The Student News Site of Tarrant County College

The Collegian

The Student News Site of Tarrant County College

The Collegian

The Student News Site of Tarrant County College

The Collegian

Research shown off in scholars program

South student Jeana Owens presents her research project, which focuses on the impact of the TCC community. She did the project for the Cultivating Scholars Program and competed in the behavioral and social sciences division. Photo by Lacey Phillips/The Collegian

By Richard Marmolejo/campus editor

South Campus students showcased their original research projects during the Cultivating Scholars Program Dec. 1.

The event allows students to team up with a faculty member, either as part of a class or extracurricular research work, chemistry instructor and event co-chair Martha Gilchrist said.

“The main benefit of the event is to encourage students to undertake undergraduate research in the four academic divisions at South Campus,” Gilchrist said. “Students will develop their critical thinking skills. They nurture an interest in a specific topic, and they develop their abilities to speak at a higher intellectual level about the topic that they studied in depth.”

Students competed for a variety of scholarships, chosen by a panel of judges from area universities, Gilchrist said.

Behavioral and social science dean Carolyn Robertson, one of the event’s original coordinators, said she sees undergraduate research as a way for students to gain experience for future projects.

“The learning experience is twofold in that students do the research and produce a project, which may lead to further research and, in the process, the student has learned how to conduct scholarly research,” Robertson said.

Robertson believes the foundation of a good research project stems from the initial questioning of a topic and then going from there, she said.

South student Justin Johnson conducted research on drones. The program encourages students to do undergraduate research to develop research and communication skills.
South student Justin Johnson conducted research on drones. The program encourages students to do undergraduate research to develop research and communication skills.
Photo by Lacey Phillips/The Collegian

“My interest in scholarly research is fueled by the fact that so much of the good literature that we have today is the results of someone somewhere who wondered why or how something occurred and began to research the problem,” she said.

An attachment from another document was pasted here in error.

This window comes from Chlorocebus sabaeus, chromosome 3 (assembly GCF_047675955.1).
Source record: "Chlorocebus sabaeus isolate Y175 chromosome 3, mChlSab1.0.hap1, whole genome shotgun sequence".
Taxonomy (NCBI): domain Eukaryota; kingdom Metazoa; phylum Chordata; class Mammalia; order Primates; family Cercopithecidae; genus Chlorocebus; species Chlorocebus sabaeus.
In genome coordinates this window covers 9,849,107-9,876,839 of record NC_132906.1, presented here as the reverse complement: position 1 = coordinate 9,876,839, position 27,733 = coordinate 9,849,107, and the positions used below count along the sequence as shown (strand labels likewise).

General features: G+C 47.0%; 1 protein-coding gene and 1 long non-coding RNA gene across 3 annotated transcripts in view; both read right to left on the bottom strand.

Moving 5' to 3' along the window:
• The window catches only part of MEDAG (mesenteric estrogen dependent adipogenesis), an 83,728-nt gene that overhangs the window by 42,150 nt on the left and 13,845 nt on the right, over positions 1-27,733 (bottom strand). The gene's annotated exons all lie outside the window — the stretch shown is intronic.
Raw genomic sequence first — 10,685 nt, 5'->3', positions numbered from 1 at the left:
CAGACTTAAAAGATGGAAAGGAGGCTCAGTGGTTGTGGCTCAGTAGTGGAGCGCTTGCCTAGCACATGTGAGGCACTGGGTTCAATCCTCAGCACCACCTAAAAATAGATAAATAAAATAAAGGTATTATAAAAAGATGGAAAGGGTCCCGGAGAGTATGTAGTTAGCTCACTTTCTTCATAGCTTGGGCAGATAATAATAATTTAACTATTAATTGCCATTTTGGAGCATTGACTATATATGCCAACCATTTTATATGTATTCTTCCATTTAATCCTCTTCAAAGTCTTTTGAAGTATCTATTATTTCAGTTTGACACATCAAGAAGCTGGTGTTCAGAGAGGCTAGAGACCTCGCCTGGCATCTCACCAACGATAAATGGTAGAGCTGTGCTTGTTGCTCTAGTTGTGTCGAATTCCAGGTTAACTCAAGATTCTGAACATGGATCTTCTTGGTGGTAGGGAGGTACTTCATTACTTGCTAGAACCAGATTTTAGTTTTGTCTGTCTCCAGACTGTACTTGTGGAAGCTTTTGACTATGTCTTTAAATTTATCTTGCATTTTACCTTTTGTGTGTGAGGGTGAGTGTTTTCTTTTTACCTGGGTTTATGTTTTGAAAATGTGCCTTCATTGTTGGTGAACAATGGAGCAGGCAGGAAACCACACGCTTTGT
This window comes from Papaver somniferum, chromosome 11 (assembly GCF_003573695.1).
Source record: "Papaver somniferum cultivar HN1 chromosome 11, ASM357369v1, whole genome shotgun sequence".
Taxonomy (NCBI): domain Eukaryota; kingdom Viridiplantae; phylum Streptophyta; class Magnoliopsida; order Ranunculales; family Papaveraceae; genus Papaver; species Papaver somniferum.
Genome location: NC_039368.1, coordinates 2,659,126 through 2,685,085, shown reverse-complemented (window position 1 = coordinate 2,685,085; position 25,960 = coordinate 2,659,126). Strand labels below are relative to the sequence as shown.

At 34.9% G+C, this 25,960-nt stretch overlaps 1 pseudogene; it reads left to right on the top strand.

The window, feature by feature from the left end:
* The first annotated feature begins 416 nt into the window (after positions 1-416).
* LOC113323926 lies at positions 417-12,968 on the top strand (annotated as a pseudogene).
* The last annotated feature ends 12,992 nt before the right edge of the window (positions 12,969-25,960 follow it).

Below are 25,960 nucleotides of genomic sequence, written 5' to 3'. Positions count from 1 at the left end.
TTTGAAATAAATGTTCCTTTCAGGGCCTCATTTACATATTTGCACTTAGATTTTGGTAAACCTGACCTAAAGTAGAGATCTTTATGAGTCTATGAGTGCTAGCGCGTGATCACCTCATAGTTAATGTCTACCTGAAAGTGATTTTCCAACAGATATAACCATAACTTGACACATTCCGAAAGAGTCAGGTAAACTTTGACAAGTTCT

“Cultivating Scholars seeks to assist and guide students as they learn how to properly research a subject so that someday these scholars may be adding to the body of knowledge in whatever field they choose to enter.”

NW student Audrey Peacock analyzed water samples from area colleges in her project.

“I found it interesting that TCC [campuses] had higher fluoride [levels] than universities did,” Peacock said. “You have schools from the same city, like UNT and Texas Woman’s [University], yet their fluoride concentration varied a lot. We want fluoride because it prevents cavities and protects our enamel. The higher the better.”

The chance to study a topic that sparked her interest inspired her to hopefully one day continue working on the project to benefit the community, she said.

“I would like to be able to expand this research to not necessarily college campuses but to places that don’t have access to proper dental care and see what their fluoride levels are because I know that’s very important for some people,” she said.

The program also gave Peacock the chance to understand the process behind conducting a research project and gave her an idea of what her future in the dental industry might look like.

“It gave me mad respect for scientists and what they do because this was a lot harder than I anticipated,” she said. “Research takes a lot of time, [something] that I wasn’t anticipating, but it was really rewarding when it was done.”

South student Sarah Isaacs worked on a project that focused on the lives of refugees and immigrants in the area.

“We wanted to know how we could help these people,” Isaacs said. “So, we contacted the Partners for Refugee Empowerment, Catholic Charities and the Texas Center for Refugees. They all deal with refugees and getting them integrated into society.”

Isaacs found one of the larger barriers that keeps refugees from reaching success is the lack of education accessible to them, she said.

“One thing that we found over and over again is that they are not receiving education, almost at all,” she said. “Only 1 percent of refugees ever go to college.”

She reached out to International Newcomer Academy, a local school that caters to refugees and immigrants in the area, and got involved with the students by organizing events to help these students succeed.

“We had different departments from the school come, like the Family Empowerment Center and the business and financial aid offices,” she said.

Isaacs said she enjoyed her overall experience participating in the Cultivating Scholars program because it helped expose her to a problem she could help with, and it inspired her to continue her education to help others along the way.

“It’s very humbling to deal with people that come from situations of war and poverty and hearing their stories,” Isaacs said. “Actually being able to have an impact on their lives is amazing. It is like nothing I’ve ever experienced.”

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